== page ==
3. It is not always simple to systematically USE the priorities lists obtained through these exercises because they do not map neatly onto ARC timescales for pre-determined outcomes (e.g. ‘intervention developed by x date’), funding call themes, or indeed researcher priorities. The danger therefore is that local priorities will remain secondary to those set by the wider system of health research.

In response, our reflections have enabled us to suggest an alternative approach:

  1. To relinquish the notion that priority setting is a one-off exercise to be used for short-term planning. This rushes the process and does not easily allow time to adequately respond to inclusivity challenges as they arise. E.g. in our ‘Older People with Frailty’ theme, gaining a more comprehensive understanding of the perspectives of groups such as carers would require more time. Response rates for this group were relatively low and whilst more in-depth discussion groups are planned, they will take place after the Top 10 has been finalised.
  2. To instead view the process as ongoing where the priorities that have been obtained through any exercise, are held by the theme researchers in a live document that is continually evolved as more insights are gained, and more inclusivity achieved. Of course, the methodological impacts of this ambition would need to be considered – could new priorities be fully merged with existing ones, or are existing priorities just a reference point that informs further priorities work? However this is addressed, a review would address the important point that even the most evidence-based and systematic priority setting method (e.g. nominal group technique) will not be completely inclusive. There will always be additional voices that can be heard – usually the ones that require researchers to reach out beyond their comfort zones. Context will also keep changing so research priorities must keep up.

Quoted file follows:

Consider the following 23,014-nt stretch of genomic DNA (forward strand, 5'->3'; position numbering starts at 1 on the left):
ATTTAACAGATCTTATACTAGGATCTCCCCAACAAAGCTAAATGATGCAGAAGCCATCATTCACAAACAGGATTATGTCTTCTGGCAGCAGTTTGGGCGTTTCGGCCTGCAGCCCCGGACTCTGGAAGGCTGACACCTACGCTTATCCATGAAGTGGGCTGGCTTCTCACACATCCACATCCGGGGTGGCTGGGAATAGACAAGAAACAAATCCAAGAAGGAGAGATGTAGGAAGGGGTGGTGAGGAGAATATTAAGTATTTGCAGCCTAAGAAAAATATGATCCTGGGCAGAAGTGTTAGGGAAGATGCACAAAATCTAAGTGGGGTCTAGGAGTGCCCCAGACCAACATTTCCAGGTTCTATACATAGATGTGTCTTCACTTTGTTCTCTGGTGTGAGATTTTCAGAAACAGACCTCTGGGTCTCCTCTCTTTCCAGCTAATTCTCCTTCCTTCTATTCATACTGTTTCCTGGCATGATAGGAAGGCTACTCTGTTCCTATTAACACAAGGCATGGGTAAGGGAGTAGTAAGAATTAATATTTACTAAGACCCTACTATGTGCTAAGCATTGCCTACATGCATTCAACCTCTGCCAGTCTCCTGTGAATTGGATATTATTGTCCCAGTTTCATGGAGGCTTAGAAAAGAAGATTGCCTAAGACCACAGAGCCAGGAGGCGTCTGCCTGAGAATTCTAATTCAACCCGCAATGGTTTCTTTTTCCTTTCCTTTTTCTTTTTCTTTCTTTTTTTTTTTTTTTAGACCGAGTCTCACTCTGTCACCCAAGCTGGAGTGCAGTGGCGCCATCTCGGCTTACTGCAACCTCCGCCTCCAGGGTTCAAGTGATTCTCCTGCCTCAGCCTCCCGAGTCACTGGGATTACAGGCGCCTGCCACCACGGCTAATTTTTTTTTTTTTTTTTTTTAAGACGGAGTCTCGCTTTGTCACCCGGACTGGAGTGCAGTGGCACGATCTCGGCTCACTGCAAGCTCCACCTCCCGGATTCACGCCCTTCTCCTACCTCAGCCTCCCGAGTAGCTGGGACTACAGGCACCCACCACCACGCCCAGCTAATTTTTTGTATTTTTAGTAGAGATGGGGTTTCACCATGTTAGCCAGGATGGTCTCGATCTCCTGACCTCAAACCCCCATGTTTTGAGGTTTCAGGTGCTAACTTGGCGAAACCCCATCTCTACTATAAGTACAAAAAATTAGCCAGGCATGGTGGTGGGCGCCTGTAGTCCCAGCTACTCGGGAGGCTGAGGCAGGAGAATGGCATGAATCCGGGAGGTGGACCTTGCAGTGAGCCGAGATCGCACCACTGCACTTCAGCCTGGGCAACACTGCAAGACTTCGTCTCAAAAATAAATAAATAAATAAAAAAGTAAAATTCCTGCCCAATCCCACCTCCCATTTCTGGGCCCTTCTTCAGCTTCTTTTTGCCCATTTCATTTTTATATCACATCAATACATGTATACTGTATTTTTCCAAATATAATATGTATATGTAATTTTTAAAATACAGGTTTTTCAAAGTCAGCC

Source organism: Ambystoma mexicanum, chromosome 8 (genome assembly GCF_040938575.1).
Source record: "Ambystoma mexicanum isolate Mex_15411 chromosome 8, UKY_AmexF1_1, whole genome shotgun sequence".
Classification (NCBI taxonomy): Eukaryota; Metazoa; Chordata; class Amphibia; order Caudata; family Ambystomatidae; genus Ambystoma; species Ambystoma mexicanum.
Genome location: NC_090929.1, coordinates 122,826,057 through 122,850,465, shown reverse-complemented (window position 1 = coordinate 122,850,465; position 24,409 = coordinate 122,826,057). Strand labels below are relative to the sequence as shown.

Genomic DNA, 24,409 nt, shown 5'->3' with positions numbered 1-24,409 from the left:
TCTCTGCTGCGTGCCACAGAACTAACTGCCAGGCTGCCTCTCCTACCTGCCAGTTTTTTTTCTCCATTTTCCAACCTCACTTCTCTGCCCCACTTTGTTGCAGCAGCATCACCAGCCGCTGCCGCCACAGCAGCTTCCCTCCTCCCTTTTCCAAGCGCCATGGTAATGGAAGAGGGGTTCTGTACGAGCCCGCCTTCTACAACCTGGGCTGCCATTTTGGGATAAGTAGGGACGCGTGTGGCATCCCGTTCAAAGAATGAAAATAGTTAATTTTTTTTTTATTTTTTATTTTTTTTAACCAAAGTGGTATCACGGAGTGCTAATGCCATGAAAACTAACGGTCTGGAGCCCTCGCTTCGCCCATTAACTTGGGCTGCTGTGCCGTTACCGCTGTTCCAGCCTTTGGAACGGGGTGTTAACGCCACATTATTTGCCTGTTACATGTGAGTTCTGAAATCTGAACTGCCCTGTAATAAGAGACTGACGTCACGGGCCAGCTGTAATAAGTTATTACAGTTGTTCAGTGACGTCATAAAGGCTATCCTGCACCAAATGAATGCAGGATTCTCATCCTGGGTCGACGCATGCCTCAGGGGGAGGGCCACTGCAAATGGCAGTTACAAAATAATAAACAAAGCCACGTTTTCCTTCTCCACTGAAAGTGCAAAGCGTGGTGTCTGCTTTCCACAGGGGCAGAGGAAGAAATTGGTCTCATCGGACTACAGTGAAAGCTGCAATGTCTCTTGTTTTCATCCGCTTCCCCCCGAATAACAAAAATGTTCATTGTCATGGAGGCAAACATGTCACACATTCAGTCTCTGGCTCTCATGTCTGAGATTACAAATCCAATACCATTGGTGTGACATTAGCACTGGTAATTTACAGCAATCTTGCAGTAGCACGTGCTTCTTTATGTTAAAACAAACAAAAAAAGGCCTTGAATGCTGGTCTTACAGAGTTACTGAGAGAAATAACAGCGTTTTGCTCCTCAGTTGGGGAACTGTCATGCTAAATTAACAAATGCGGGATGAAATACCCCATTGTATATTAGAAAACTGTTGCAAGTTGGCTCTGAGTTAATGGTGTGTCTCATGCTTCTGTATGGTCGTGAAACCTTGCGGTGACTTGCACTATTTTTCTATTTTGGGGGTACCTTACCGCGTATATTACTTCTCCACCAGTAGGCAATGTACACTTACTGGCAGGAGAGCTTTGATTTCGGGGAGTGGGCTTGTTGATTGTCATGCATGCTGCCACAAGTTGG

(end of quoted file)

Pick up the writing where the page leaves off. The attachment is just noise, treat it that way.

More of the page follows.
3. Help all theme researchers to own this live document so it is embedded across all theme activity. In our experience, ARC projects are instigated for many different reasons other than locally-set priorities (e.g. answering a specific funding call). We have observed that what patients and the public often give as priorities are fairly broad (e.g. maintaining independence; health professionals better understanding of links between physical and mental health). So e.g. if the focus of a funding bid is to ‘improve physical activity for older people’ it may be possible to consider an already-identified priority such as ‘maintaining independence’ and ensure this is included as a measurable outcome for the research.

To conclude then, we will endeavour to ensure that the wealth of existing knowledge about people’s priorities that has been gleaned already in our ARC programme is utilised fully now as well as into the future. As one 5-year ARC programme closes and another potentially begins, priorities already gathered must also be used to inform any future ARC themes. We believe there to be real potential in priority setting exercises being viewed, not as one-off linear exercises but as provisional, small steps in building longer-term relationships and understanding between researchers and their communities.